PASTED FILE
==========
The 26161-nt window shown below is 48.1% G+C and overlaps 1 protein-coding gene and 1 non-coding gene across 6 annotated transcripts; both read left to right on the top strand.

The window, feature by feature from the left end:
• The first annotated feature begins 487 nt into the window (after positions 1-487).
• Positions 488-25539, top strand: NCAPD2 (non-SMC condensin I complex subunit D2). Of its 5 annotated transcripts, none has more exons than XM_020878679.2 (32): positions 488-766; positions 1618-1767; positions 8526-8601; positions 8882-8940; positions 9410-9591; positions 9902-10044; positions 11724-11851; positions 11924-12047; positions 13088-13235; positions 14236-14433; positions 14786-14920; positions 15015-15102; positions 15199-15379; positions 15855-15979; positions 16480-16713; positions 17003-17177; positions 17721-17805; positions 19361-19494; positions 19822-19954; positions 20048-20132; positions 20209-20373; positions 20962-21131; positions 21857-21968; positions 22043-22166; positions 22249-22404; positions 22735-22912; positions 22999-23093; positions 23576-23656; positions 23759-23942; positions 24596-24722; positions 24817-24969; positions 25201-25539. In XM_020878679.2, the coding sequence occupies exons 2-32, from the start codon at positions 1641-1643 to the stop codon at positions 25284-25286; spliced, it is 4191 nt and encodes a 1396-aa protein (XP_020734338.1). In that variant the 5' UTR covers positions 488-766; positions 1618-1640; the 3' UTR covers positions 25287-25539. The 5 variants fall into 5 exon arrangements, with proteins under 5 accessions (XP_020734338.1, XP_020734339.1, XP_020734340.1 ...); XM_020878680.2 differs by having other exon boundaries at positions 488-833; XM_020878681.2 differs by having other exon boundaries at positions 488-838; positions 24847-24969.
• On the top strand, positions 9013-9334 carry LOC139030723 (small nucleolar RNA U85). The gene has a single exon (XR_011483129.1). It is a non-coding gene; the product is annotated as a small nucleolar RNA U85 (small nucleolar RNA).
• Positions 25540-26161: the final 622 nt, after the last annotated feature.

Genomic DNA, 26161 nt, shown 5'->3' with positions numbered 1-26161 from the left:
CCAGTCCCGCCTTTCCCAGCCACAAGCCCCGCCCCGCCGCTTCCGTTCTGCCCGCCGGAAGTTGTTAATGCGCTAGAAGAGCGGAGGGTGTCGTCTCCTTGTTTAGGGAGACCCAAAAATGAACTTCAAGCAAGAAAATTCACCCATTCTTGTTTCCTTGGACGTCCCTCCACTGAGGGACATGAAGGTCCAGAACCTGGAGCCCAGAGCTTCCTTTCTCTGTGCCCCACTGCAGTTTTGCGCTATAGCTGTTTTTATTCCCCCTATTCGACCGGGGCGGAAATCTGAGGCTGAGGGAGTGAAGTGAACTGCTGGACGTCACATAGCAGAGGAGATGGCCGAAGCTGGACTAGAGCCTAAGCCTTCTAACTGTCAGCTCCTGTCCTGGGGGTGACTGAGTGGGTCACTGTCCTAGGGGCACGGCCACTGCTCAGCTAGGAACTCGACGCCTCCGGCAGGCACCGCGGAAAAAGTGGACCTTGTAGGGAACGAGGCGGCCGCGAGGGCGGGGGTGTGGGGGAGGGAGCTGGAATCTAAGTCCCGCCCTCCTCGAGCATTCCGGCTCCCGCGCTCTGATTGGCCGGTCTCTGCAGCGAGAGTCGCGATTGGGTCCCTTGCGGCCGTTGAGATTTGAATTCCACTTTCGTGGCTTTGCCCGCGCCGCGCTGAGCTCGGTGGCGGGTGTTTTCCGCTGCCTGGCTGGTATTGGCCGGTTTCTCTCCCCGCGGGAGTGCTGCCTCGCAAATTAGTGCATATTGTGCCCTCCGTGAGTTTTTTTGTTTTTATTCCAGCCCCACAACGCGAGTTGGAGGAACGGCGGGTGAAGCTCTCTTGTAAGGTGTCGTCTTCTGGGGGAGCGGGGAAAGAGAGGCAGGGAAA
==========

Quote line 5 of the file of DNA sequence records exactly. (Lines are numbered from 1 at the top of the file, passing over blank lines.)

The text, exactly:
• On the top strand, positions 9013-9334 carry LOC139030723 (small nucleolar RNA U85). The gene has a single exon (XR_011483129.1). It is a non-coding gene; the product is annotated as a small nucleolar RNA U85 (small nucleolar RNA).